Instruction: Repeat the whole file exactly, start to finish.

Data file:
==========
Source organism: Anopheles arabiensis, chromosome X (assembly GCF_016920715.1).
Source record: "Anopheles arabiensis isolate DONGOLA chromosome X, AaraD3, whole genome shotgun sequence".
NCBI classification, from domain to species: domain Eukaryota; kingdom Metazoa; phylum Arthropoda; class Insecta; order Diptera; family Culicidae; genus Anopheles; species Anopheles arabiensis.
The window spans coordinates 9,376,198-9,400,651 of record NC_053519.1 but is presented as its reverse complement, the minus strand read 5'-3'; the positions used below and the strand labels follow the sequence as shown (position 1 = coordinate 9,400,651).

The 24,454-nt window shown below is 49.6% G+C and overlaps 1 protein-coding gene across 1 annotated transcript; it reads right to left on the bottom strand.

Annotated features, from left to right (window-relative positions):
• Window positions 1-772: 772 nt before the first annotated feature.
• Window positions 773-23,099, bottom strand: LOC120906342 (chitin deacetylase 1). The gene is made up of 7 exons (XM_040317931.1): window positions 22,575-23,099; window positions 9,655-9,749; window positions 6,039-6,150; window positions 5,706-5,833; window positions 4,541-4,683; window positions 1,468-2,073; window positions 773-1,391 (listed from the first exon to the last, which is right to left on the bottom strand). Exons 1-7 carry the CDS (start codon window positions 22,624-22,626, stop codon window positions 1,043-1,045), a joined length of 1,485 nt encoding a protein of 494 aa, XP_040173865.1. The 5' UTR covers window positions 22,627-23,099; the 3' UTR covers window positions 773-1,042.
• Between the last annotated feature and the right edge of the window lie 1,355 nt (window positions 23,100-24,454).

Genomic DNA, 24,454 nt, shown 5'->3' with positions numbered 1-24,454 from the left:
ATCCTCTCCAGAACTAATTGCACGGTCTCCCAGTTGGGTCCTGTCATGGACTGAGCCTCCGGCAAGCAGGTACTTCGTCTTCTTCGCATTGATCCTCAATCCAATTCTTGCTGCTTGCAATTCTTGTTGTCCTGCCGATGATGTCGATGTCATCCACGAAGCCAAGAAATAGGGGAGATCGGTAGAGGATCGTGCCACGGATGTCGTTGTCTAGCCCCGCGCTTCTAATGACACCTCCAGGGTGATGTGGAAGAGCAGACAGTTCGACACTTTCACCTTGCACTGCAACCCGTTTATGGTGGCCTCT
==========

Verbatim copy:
Source organism: Anopheles arabiensis, chromosome X (assembly GCF_016920715.1).
Source record: "Anopheles arabiensis isolate DONGOLA chromosome X, AaraD3, whole genome shotgun sequence".
NCBI classification, from domain to species: domain Eukaryota; kingdom Metazoa; phylum Arthropoda; class Insecta; order Diptera; family Culicidae; genus Anopheles; species Anopheles arabiensis.
The window spans coordinates 9,376,198-9,400,651 of record NC_053519.1 but is presented as its reverse complement, the minus strand read 5'-3'; the positions used below and the strand labels follow the sequence as shown (position 1 = coordinate 9,400,651).

The 24,454-nt window shown below is 49.6% G+C and overlaps 1 protein-coding gene across 1 annotated transcript; it reads right to left on the bottom strand.

Annotated features, from left to right (window-relative positions):
• Window positions 1-772: 772 nt before the first annotated feature.
• Window positions 773-23,099, bottom strand: LOC120906342 (chitin deacetylase 1). The gene is made up of 7 exons (XM_040317931.1): window positions 22,575-23,099; window positions 9,655-9,749; window positions 6,039-6,150; window positions 5,706-5,833; window positions 4,541-4,683; window positions 1,468-2,073; window positions 773-1,391 (listed from the first exon to the last, which is right to left on the bottom strand). Exons 1-7 carry the CDS (start codon window positions 22,624-22,626, stop codon window positions 1,043-1,045), a joined length of 1,485 nt encoding a protein of 494 aa, XP_040173865.1. The 5' UTR covers window positions 22,627-23,099; the 3' UTR covers window positions 773-1,042.
• Between the last annotated feature and the right edge of the window lie 1,355 nt (window positions 23,100-24,454).

Genomic DNA, 24,454 nt, shown 5'->3' with positions numbered 1-24,454 from the left:
ATCCTCTCCAGAACTAATTGCACGGTCTCCCAGTTGGGTCCTGTCATGGACTGAGCCTCCGGCAAGCAGGTACTTCGTCTTCTTCGCATTGATCCTCAATCCAATTCTTGCTGCTTGCAATTCTTGTTGTCCTGCCGATGATGTCGATGTCATCCACGAAGCCAAGAAATAGGGGAGATCGGTAGAGGATCGTGCCACGGATGTCGTTGTCTAGCCCCGCGCTTCTAATGACACCTCCAGGGTGATGTGGAAGAGCAGACAGTTCGACACTTTCACCTTGCACTGCAACCCGTTTATGGTGGCCTCT